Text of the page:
Ultimately, a changed heart means a repentant heart. When children see who they want to become and a parent helps them take the necessary steps to become that good person, then they can achieve that objective. Good works and good discussions will help them fully sacrifice and leave behind the sexual temptations of the past.
Our Changing Times?
Are sexual temptations a thing of the present but not the past? People seem to look at sexuality (experiencing sexual pleasure) as one of the hallmarks of a good life these days. Conversations about serving others and living with purpose and purity seem to have been replaced with conversations about mapping out your sex life and making sure each person “feels good” about what they do sexually.
When I heard this state representative mention how our times had changed and how we definitely need to make some changes, but he didn’t know what changes needed to be made, I felt like the room was left in an unnecessary black hole.
Have our bodies and sexual natures ever changed in the history of humanity? Are sexual urges and bad sexual choices new? No. That would be impossible. So, what is new? The only thing that has changed in our times is the reprioritizing of morals, values, purpose and facts pertaining to each individual, family, and our environment. A Facebook group page dedicated to the “smart” education of children has a slogan: “Facts taught in school, values taught at home.”
When I saw this slogan I wondered how they think the school would ever be able to not teach values. It’s impossible. If religious or patriotic values are not taught at school, but only facts, then those facts will become the values. Isn’t the purpose of a fact to lead a person to understanding a truth? If schools teach facts and not values, then children are just left to being indoctrinated with information that could be contrary to what they hear at home and church.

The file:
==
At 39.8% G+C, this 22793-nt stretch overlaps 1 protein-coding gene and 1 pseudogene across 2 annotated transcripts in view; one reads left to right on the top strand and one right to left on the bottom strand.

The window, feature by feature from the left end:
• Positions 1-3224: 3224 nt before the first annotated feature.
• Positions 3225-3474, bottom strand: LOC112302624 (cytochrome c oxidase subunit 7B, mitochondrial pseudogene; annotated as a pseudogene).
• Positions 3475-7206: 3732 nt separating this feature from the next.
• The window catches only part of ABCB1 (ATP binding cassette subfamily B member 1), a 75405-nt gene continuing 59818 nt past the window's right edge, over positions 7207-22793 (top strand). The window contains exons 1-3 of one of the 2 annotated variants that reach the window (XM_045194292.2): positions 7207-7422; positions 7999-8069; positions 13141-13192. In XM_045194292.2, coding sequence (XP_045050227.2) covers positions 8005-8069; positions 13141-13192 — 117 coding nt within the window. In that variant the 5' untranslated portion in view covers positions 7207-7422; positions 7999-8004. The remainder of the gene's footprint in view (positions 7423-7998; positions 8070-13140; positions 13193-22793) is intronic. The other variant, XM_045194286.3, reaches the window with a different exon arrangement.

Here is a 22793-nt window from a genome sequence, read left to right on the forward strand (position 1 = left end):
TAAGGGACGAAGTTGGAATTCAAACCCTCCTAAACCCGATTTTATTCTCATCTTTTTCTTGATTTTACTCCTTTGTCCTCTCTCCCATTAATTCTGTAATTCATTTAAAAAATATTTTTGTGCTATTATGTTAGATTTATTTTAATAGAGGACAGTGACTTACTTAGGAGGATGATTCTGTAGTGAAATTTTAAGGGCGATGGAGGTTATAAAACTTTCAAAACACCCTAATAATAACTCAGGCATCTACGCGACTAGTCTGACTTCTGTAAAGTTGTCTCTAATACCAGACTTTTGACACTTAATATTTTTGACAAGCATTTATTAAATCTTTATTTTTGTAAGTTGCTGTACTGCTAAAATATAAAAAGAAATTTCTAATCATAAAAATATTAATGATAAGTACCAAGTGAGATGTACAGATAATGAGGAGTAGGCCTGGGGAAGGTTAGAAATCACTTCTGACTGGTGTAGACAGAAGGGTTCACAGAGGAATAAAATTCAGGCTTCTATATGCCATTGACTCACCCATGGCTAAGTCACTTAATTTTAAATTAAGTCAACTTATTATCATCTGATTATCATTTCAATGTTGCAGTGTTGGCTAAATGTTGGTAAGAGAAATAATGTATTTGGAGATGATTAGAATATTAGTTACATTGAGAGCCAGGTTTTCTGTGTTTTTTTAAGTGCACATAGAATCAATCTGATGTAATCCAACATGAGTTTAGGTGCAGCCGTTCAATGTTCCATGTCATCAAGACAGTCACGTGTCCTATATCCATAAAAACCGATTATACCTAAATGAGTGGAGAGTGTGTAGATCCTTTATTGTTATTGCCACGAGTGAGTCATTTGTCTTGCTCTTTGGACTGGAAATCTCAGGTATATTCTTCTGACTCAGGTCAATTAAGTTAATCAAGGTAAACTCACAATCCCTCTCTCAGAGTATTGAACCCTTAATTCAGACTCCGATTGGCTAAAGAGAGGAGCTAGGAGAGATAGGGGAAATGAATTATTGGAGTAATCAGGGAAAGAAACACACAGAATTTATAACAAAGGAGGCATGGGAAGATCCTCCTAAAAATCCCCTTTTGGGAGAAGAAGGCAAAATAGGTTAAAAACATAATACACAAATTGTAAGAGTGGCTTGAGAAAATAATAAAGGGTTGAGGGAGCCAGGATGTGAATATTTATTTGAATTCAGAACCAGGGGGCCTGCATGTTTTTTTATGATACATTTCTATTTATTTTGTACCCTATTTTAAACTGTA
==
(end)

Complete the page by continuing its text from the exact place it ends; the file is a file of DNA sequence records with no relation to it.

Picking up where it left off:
I guess times have changed, but the solution isn’t to give more and more unnecessary facts. Instead, we need to focus as a society on empowering parents with the responsibility to give more and more values, morals and truths to their children. When a person has values, they have obligation, duty, purpose, integrity and virtue. These are precisely the things we need in these changing times.
Dear unnamed legislator, The answer to the problem of teenagers engaging in too much sexual behavior these days is this: To change the hearts of the children we must first strengthen the hearts of the parents. Parents are the hearts of families. They must effectively fulfil their parental roles and create a culture that is stronger than the current pop culture and social culture. Unfortunately, these are the cultures being followed more often than a healthy family culture in homes worldwide these days.
To learn more about training a heart listen to the “Training the Heart” audio class by Nicholeen.